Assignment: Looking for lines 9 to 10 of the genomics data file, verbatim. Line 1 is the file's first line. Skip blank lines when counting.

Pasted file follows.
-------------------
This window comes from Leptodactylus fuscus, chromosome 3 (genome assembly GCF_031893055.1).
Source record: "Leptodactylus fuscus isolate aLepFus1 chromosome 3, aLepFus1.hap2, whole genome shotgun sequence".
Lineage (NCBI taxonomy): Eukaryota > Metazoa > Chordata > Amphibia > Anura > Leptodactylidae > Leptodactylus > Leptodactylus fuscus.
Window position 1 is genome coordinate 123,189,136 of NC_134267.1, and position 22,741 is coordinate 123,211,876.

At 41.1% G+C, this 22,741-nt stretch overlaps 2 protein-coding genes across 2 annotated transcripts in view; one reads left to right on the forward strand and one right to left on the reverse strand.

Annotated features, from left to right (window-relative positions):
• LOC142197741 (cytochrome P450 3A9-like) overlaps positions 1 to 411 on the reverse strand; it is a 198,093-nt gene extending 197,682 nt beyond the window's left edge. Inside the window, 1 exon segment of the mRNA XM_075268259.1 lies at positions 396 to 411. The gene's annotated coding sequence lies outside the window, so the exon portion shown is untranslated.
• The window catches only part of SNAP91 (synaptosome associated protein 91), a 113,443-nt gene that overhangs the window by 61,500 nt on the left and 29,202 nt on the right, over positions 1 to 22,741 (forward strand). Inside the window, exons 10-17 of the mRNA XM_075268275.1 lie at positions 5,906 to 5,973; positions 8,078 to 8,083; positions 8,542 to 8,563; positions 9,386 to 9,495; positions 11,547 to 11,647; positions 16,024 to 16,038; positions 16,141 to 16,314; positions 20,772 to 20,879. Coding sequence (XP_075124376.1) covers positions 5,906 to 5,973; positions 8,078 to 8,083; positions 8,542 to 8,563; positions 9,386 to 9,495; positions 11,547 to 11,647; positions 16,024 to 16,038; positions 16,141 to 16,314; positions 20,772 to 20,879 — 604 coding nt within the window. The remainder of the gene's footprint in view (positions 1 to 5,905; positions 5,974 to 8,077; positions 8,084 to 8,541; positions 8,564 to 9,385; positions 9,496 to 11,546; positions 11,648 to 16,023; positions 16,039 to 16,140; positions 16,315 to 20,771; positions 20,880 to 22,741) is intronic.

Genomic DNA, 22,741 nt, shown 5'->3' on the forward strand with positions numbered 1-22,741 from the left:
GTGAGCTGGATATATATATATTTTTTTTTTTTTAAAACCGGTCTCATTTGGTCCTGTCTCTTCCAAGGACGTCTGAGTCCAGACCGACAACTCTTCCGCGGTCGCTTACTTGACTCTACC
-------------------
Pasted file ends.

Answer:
Genomic DNA, 22,741 nt, shown 5'->3' on the forward strand with positions numbered 1-22,741 from the left:
GTGAGCTGGATATATATATATTTTTTTTTTTTTAAAACCGGTCTCATTTGGTCCTGTCTCTTCCAAGGACGTCTGAGTCCAGACCGACAACTCTTCCGCGGTCGCTTACTTGACTCTACC